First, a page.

Tuesday, April 16, 2024

Judge Dube slams the hammer on Sladden

Acting Lobatse High Court Judge Jennifer Dube has upheld the decision of arbitrator Anthony Dawson Allan that  Sladden International Botswana  should pay a local contractor, Landwards Property Limited, over P47 million following a dispute over the Nata-Kazungula road project. 

The dispute between the two contractors follows an agreement that they signed after Sladden International was awarded a tender for the reconstruction of the Nata-Kazungula road by the department of roads in 2009.

Landwards was contracted by Sladden International for the supply of road marking materials among others.

Court papers show that on September 8, 2010 Landwards informed Sladden International Botswana that material at burrow six would be depleted by September 9, 2010 and requested permission to move to another burrow pit.

Landwards received no response from Sladden International Botswana despite written communication thereof including a claim for outstanding costs and penalties until September 28, 2010.

A dispute arose between the parties. Landwards gave its written notice of dispute to Sladden International Botswana on September 29, 2010. In response Sladden International Botswana repudiated the agreement on November 10, 2010 that burrow pit six has been depleted and any arbitration proceedings would be defended.

Landwards claimed that it had performed all its obligations under the agreement and claimed damages from Sladden International Botswana as a result of the repudiation of the contract.

Allan as the arbitrator issued an award in favour of Landwards Property Limited. Sladden International Botswana then approached the High Court arguing that Allan committed some gross irregularities and exceeded his jurisdiction.

But Justice Dube found that the arbitrator enjoys large latitude in conducting arbitration proceedings as evidenced from the Rules for Conduct of arbitrators published by Botswana Institute of Arbitrators. She said Sladden International Botswana does not rely on alleged improperly procured arbitration or award under the arbitration Act.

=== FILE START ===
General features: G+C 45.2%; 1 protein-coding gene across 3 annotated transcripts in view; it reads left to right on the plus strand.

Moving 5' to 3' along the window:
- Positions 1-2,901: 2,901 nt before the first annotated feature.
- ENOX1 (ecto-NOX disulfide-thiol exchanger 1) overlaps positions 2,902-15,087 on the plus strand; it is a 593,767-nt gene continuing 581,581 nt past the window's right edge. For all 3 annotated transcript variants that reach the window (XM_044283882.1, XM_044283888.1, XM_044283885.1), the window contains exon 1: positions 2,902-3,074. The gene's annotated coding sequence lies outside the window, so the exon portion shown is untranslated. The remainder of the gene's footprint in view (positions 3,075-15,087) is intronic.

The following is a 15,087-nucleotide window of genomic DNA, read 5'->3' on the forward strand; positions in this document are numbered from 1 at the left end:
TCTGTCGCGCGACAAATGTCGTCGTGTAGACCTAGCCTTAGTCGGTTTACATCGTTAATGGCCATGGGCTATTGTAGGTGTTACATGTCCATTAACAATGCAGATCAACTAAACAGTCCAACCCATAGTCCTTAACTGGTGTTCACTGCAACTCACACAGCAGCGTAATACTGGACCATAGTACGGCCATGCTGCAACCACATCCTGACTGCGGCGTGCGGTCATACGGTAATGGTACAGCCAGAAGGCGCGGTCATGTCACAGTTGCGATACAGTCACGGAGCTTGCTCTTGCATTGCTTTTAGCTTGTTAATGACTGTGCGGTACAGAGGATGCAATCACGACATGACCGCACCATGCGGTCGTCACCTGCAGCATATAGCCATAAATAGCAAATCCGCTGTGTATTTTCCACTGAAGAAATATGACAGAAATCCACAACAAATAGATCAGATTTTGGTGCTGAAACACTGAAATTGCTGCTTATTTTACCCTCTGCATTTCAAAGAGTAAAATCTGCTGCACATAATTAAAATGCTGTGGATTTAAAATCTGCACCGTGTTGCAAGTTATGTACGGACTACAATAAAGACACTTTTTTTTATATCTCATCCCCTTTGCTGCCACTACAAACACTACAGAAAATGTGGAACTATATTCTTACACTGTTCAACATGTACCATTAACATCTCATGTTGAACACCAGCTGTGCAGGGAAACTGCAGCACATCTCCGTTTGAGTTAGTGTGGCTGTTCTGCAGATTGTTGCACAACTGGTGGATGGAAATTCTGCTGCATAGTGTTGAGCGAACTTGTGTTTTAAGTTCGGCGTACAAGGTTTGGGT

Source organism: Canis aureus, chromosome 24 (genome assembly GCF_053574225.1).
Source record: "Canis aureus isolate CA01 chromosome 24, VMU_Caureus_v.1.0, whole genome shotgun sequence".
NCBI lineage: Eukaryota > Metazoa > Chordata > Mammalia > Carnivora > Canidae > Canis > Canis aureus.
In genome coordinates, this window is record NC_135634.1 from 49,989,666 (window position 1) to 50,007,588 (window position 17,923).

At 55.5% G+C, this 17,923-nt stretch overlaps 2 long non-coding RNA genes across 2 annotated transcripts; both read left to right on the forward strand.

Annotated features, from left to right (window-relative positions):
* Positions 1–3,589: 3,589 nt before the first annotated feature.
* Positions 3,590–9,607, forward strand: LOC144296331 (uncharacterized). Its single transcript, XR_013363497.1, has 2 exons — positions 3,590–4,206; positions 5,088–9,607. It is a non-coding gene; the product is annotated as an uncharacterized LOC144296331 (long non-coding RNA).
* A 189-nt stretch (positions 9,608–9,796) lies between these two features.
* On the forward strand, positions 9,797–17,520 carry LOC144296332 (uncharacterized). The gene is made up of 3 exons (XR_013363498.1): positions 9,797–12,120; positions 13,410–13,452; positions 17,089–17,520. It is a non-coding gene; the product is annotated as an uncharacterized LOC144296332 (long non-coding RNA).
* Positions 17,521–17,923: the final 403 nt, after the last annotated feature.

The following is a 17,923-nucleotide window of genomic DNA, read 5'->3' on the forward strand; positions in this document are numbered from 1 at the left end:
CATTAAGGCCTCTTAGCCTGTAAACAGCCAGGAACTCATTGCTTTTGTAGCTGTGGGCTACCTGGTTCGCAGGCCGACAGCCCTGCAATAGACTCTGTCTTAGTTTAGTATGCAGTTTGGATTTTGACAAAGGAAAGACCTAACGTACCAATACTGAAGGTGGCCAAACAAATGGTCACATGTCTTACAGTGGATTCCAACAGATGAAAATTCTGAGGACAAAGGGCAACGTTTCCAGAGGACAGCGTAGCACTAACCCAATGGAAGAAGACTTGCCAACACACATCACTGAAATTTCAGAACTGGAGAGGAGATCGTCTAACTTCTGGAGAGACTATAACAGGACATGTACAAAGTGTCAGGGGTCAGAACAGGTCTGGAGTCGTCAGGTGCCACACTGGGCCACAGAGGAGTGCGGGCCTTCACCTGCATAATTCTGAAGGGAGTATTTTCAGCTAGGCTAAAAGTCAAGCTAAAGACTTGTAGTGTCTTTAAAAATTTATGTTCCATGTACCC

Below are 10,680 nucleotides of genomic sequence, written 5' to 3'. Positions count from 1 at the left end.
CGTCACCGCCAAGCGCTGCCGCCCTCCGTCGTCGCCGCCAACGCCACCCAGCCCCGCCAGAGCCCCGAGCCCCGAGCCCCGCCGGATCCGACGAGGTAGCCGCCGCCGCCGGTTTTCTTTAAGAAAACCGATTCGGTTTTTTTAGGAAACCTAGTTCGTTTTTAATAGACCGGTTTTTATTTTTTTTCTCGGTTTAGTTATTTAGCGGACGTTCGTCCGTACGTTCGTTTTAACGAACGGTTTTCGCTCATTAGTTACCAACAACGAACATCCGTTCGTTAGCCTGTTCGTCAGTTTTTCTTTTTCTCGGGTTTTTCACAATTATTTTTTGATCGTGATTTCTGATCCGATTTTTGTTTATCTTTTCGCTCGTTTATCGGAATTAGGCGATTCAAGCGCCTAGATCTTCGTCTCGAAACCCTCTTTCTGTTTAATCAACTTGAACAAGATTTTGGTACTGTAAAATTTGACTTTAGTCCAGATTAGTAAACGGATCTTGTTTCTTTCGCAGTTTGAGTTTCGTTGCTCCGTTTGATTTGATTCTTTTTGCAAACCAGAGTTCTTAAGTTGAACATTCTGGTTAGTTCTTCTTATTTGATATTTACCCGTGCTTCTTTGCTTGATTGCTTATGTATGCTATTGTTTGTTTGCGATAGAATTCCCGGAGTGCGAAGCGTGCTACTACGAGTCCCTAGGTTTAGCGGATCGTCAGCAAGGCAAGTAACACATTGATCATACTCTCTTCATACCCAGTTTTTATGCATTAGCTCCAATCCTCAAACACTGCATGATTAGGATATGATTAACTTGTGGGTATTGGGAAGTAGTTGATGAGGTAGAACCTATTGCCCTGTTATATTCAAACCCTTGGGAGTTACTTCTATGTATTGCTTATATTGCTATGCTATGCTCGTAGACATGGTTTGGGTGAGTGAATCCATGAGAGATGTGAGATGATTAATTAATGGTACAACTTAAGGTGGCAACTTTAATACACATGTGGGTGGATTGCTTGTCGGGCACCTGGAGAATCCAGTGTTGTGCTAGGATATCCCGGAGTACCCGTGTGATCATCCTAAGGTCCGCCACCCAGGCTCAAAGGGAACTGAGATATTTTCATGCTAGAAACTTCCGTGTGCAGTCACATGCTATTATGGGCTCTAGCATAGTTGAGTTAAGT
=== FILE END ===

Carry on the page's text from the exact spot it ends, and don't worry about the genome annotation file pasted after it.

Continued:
Justice Dube found that at the centre of Sladden International’s grounds for review, the crux of the parties is burrow six.

“The applicant (Sladden International Botswana) argues that the contractually agreed site and where the 1st Respondent (Landwards) carried out the works under sub-contract is the unlicensed area termed Burrow Pit six,” she said.

Sladden International Botswana argued that the arbitrator went beyond his powers by first of all amending the separated issues and including in his award that there were more than two sites being unlicensed burrow pit six (which the arbitrator labelled BP/EXT)  and the licensed burrow pit six  (licensed under mining licence number 2009/26L).  By so doing, Sladden International argued that the arbitrator made findings contradictory to the pleadings thereby exceeding his powers.

Court papers show that there are two burrow pit sites (the unlicensed burrow pit six and the licensed area under no. BP 2009/26L also termed burrow pit six). 

The judge said from the reading of the record and the evidence submitted before court, her observations are that the unlicensed burrow pit six is the contractually agreed site; but confusion arises when mining license no. BP 2009/26L (which Sladden International Botswana says was issued by the Department of Mining by error though no confirmatory evidence from the Department of Mines was submitted) of ‘another site’ is used by Sladden International to facilitate an amendment of the programme of mining operations from burrow pit six to quarry.

Justice Dube found that the same mining license was used by Sladden International Botswana to obtain authorisation of an impact environmental impact assessment report by the Department of Environmental Affairs to mine on an unlicensed area.

She also found that the same mining license was also used by Sladden International Botswana to inform the authorities that Landwards had been appointed by Sladden for the sole management and mining of the site for the valid period of “our” mining license.

She also found that after the parties, more particularly Sladden International, realised that the works were being carried out on an unlicensed area (albeit unlicensed by error as alleged) and part of the drilling and blasting by Landwards had encroached into the area, efforts were put in motion to have the existing mining license extended to the unlicensed area.

Dube said it was not clear from the papers before her whether at the time the dispute arose such extension had been obtained.

“But, in my view, having regard to the use of the mining license of one area for the benefit of another mining area, I would not hesitate to ask the question “which burrow pit six” are we dealing with here,” she said.

According to the judge, Sladden International avers that by amending one of the separated issues identified and argued before Allen, by expanding thereon: “Which burrow pit six”  went beyond the pleaded case and introduced the second unpleaded site and extended site and acted unlawful.  But justice Dube found that the arbitrator had not misdirected himself.

Sladden International has since served Landwards with papers appealing Justice Dube’s decision.


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